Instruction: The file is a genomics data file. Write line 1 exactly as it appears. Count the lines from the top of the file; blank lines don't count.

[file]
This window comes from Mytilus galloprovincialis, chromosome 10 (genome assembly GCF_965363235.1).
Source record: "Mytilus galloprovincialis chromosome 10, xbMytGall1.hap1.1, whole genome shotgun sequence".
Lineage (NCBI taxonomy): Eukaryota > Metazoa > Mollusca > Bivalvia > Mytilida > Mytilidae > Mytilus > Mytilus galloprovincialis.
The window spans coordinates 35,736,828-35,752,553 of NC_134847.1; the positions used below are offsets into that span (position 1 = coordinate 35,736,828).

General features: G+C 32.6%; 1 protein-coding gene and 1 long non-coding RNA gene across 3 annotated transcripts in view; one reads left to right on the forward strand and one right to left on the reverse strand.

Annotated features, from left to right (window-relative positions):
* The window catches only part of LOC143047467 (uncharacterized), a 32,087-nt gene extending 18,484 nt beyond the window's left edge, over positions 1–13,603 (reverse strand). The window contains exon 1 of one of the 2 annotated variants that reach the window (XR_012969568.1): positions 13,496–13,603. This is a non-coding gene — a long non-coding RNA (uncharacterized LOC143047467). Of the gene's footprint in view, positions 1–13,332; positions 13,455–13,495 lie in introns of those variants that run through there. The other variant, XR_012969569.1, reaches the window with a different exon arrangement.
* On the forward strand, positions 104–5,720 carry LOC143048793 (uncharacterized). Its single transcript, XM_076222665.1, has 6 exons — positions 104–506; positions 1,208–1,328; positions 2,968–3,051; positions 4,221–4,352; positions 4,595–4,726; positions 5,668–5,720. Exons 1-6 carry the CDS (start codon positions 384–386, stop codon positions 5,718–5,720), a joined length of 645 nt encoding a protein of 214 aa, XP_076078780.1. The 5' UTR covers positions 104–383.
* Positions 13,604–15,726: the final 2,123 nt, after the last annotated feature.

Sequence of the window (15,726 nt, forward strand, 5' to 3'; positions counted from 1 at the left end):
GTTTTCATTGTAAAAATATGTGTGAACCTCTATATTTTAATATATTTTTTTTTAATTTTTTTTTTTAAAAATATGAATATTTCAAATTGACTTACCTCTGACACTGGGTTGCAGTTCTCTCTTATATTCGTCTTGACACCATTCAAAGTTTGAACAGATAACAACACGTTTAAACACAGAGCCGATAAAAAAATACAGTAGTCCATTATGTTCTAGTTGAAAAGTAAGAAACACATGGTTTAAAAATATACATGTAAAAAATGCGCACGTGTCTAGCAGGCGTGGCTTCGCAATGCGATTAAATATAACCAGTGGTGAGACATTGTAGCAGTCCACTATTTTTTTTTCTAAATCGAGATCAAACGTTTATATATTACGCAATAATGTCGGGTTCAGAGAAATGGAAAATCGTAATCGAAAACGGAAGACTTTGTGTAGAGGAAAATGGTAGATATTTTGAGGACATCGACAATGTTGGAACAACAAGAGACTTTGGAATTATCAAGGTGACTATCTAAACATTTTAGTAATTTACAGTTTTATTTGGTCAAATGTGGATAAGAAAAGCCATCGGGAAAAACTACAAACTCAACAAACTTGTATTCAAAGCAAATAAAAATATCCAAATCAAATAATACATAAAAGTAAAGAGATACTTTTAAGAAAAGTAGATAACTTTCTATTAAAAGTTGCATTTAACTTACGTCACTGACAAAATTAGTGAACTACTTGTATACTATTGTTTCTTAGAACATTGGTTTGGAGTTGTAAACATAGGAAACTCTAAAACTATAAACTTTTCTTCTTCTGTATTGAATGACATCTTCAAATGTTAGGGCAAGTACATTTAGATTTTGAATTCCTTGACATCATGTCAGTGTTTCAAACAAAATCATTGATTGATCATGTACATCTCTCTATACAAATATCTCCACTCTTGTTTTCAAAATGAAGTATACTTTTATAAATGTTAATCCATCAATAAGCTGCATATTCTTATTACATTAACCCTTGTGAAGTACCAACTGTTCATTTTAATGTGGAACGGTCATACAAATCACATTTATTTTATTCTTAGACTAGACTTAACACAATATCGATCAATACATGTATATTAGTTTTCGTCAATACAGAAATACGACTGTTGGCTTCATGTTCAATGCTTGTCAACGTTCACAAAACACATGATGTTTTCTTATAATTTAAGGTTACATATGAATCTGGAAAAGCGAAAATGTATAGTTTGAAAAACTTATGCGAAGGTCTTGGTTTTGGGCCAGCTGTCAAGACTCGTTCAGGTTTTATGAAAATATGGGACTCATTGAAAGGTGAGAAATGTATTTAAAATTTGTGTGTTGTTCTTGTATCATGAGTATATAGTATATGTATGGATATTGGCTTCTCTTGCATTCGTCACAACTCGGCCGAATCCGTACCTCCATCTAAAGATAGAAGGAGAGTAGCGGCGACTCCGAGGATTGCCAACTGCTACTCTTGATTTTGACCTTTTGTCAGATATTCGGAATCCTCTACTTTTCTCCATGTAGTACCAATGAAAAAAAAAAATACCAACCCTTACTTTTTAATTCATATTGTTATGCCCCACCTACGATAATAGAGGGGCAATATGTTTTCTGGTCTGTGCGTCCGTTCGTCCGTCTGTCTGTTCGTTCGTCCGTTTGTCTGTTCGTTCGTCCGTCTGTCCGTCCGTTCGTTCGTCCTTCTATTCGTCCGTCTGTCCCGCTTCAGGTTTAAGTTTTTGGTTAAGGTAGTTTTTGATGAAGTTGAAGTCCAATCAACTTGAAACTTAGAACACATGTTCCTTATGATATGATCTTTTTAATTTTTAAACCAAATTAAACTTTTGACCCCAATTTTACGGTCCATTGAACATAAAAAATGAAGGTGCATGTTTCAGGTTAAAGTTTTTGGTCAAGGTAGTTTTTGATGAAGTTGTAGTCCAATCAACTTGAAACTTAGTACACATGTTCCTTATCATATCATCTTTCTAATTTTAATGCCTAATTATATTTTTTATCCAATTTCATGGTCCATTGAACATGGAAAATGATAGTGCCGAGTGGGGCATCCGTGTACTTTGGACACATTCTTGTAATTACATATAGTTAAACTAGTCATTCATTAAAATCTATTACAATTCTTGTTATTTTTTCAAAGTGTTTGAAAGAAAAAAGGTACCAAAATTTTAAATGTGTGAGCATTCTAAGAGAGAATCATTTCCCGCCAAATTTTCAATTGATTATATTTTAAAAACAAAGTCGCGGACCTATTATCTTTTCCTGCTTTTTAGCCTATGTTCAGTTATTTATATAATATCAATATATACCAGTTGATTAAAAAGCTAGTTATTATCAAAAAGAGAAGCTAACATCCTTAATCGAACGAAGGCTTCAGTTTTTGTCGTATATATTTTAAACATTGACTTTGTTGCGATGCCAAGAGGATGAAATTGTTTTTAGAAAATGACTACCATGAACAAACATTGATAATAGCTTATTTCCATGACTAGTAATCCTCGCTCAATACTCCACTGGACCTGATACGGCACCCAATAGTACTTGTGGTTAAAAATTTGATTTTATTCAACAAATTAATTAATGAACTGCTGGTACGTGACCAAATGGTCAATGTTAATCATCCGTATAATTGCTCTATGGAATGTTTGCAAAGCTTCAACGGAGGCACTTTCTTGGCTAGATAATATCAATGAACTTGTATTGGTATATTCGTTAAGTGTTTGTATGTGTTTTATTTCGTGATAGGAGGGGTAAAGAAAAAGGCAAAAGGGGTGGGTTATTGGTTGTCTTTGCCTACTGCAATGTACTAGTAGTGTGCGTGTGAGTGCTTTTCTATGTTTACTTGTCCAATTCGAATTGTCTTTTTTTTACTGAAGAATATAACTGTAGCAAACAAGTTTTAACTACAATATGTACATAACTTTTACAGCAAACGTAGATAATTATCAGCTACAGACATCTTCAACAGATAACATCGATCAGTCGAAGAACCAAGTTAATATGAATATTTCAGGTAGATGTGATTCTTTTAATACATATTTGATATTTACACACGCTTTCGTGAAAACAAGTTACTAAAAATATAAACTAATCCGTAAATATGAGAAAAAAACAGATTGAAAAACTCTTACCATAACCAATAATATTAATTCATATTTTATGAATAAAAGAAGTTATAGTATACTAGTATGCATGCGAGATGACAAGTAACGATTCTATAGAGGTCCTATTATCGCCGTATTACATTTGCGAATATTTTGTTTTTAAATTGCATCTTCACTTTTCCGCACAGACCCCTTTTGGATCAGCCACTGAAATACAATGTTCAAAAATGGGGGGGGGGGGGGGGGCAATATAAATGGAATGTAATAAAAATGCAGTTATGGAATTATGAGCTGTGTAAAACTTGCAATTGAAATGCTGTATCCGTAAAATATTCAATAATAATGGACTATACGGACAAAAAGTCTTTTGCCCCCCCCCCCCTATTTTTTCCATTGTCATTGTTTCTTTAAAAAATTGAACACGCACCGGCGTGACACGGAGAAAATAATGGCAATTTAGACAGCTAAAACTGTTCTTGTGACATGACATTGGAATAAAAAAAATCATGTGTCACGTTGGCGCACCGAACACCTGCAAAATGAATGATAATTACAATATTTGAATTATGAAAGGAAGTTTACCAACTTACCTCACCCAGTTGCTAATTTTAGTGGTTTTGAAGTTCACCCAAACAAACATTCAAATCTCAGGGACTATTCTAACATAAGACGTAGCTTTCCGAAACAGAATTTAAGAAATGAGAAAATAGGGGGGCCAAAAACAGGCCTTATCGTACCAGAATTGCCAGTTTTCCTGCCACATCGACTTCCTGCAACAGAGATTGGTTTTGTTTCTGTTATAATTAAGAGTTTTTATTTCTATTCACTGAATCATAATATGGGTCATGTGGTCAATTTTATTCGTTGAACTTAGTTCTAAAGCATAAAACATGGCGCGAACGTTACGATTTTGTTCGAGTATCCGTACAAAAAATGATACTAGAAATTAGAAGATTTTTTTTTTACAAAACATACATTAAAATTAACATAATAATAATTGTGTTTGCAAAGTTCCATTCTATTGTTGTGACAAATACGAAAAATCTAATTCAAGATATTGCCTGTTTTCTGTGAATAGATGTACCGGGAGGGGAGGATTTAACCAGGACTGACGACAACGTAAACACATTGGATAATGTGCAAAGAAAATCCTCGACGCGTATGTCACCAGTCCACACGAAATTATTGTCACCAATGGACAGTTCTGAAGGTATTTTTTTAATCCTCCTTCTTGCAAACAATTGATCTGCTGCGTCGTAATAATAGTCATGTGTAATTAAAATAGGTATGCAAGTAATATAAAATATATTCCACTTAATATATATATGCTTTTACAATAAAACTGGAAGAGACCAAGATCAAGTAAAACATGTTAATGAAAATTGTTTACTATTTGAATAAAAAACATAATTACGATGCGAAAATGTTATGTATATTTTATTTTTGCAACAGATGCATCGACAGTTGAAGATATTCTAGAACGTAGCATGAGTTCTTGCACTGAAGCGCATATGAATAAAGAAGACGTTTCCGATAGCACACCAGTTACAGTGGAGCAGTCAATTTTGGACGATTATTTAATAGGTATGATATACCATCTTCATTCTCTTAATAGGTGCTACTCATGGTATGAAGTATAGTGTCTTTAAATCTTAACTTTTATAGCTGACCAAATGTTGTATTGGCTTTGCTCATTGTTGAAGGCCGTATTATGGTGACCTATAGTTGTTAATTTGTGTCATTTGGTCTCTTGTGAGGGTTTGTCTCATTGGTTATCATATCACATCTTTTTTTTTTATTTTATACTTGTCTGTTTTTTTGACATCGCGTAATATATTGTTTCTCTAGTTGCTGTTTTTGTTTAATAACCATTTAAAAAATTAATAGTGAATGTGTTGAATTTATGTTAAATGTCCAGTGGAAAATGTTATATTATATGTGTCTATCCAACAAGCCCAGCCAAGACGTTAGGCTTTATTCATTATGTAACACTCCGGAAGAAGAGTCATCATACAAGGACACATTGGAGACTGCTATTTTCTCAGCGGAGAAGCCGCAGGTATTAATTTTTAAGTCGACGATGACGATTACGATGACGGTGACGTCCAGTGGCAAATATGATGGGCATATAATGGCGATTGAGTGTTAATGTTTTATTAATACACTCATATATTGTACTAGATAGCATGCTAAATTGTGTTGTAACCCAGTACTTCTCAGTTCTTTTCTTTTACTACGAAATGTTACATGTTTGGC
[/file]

This window comes from Mytilus galloprovincialis, chromosome 10 (genome assembly GCF_965363235.1).